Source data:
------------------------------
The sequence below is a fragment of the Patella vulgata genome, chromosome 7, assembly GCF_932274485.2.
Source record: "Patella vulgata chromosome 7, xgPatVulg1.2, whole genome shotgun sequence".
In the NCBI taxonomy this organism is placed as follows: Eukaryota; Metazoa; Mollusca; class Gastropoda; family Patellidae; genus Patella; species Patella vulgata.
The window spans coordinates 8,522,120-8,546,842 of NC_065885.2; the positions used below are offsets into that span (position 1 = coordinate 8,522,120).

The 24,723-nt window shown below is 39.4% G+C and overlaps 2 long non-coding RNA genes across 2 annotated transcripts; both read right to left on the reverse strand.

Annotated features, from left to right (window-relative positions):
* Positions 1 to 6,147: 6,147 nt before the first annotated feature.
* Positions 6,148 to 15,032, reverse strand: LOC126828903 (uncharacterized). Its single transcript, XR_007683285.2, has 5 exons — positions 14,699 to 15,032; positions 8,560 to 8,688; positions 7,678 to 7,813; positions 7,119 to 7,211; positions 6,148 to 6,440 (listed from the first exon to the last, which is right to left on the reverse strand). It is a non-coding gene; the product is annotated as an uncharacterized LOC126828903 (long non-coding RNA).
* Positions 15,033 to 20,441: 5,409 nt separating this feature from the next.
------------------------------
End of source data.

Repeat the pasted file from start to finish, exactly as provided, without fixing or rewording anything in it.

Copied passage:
The sequence below is a fragment of the Patella vulgata genome, chromosome 7, assembly GCF_932274485.2.
Source record: "Patella vulgata chromosome 7, xgPatVulg1.2, whole genome shotgun sequence".
In the NCBI taxonomy this organism is placed as follows: Eukaryota; Metazoa; Mollusca; class Gastropoda; family Patellidae; genus Patella; species Patella vulgata.
The window spans coordinates 8,522,120-8,546,842 of NC_065885.2; the positions used below are offsets into that span (position 1 = coordinate 8,522,120).

The 24,723-nt window shown below is 39.4% G+C and overlaps 2 long non-coding RNA genes across 2 annotated transcripts; both read right to left on the reverse strand.

Annotated features, from left to right (window-relative positions):
* Positions 1 to 6,147: 6,147 nt before the first annotated feature.
* Positions 6,148 to 15,032, reverse strand: LOC126828903 (uncharacterized). Its single transcript, XR_007683285.2, has 5 exons — positions 14,699 to 15,032; positions 8,560 to 8,688; positions 7,678 to 7,813; positions 7,119 to 7,211; positions 6,148 to 6,440 (listed from the first exon to the last, which is right to left on the reverse strand). It is a non-coding gene; the product is annotated as an uncharacterized LOC126828903 (long non-coding RNA).
* Positions 15,033 to 20,441: 5,409 nt separating this feature from the next.